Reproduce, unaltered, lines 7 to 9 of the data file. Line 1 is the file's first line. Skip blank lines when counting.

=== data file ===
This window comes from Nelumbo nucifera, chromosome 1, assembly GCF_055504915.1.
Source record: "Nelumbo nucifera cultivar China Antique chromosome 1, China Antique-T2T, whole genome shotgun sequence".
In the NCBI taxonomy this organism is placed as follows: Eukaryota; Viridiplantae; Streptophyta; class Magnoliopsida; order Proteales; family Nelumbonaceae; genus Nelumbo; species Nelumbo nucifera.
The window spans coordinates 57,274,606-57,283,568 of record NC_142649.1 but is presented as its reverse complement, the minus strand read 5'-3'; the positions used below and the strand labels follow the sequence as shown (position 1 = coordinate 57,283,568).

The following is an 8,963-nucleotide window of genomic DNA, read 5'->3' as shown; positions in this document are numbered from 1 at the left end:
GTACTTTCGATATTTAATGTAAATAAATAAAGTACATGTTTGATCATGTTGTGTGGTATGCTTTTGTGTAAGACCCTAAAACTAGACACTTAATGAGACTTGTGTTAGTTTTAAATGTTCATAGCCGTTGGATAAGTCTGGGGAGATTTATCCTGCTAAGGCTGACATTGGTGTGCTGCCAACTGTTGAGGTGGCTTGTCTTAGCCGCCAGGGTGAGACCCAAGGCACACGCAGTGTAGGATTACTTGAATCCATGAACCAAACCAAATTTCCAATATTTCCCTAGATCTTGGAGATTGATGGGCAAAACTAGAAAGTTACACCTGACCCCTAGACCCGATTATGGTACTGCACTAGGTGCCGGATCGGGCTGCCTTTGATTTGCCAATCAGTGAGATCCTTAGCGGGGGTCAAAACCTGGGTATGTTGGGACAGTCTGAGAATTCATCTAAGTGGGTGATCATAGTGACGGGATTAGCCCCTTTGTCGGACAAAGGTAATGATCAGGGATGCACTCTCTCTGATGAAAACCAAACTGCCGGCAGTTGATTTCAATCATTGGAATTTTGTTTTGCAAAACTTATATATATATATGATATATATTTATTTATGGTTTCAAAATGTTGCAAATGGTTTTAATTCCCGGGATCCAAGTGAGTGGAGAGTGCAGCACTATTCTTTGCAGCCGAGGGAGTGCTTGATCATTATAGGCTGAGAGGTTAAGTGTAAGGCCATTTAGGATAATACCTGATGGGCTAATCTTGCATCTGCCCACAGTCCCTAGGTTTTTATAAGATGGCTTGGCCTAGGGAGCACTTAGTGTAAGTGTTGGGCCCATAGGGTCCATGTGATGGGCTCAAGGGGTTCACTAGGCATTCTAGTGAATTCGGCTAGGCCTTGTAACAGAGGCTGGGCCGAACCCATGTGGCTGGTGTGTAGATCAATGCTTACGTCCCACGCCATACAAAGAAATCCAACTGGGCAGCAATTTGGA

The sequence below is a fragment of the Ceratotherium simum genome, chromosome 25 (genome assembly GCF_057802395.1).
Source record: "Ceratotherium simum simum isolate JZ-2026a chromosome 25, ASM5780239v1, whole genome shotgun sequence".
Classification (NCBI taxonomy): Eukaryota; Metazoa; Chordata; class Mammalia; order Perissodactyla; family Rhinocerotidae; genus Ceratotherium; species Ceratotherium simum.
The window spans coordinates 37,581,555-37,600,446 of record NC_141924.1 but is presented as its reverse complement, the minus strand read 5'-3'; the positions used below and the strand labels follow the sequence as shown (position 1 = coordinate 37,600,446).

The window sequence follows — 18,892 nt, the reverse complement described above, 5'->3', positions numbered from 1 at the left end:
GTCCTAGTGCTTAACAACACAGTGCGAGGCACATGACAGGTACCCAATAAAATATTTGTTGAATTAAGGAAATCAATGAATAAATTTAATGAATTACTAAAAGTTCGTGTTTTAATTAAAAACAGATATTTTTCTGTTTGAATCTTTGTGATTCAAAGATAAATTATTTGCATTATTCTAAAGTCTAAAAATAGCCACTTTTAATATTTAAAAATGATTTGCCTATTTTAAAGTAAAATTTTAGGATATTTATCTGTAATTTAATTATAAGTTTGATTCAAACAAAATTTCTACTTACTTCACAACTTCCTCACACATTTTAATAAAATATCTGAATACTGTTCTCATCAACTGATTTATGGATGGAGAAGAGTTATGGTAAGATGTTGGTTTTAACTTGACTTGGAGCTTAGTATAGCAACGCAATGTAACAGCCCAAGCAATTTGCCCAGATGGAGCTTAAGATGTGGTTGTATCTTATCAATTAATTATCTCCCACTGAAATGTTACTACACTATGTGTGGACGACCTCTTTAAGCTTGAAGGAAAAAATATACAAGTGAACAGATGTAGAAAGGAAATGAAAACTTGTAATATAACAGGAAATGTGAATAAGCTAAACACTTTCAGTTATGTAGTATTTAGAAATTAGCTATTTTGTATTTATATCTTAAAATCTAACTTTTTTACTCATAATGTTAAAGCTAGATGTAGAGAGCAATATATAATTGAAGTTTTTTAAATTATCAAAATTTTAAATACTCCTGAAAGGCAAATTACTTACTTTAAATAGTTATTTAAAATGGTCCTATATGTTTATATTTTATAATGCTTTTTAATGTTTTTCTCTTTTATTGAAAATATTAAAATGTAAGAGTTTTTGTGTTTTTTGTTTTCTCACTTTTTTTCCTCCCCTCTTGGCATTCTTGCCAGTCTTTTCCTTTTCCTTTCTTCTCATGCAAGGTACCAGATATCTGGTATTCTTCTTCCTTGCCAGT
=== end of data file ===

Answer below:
The sequence below is a fragment of the Ceratotherium simum genome, chromosome 25 (genome assembly GCF_057802395.1).
Source record: "Ceratotherium simum simum isolate JZ-2026a chromosome 25, ASM5780239v1, whole genome shotgun sequence".
Classification (NCBI taxonomy): Eukaryota; Metazoa; Chordata; class Mammalia; order Perissodactyla; family Rhinocerotidae; genus Ceratotherium; species Ceratotherium simum.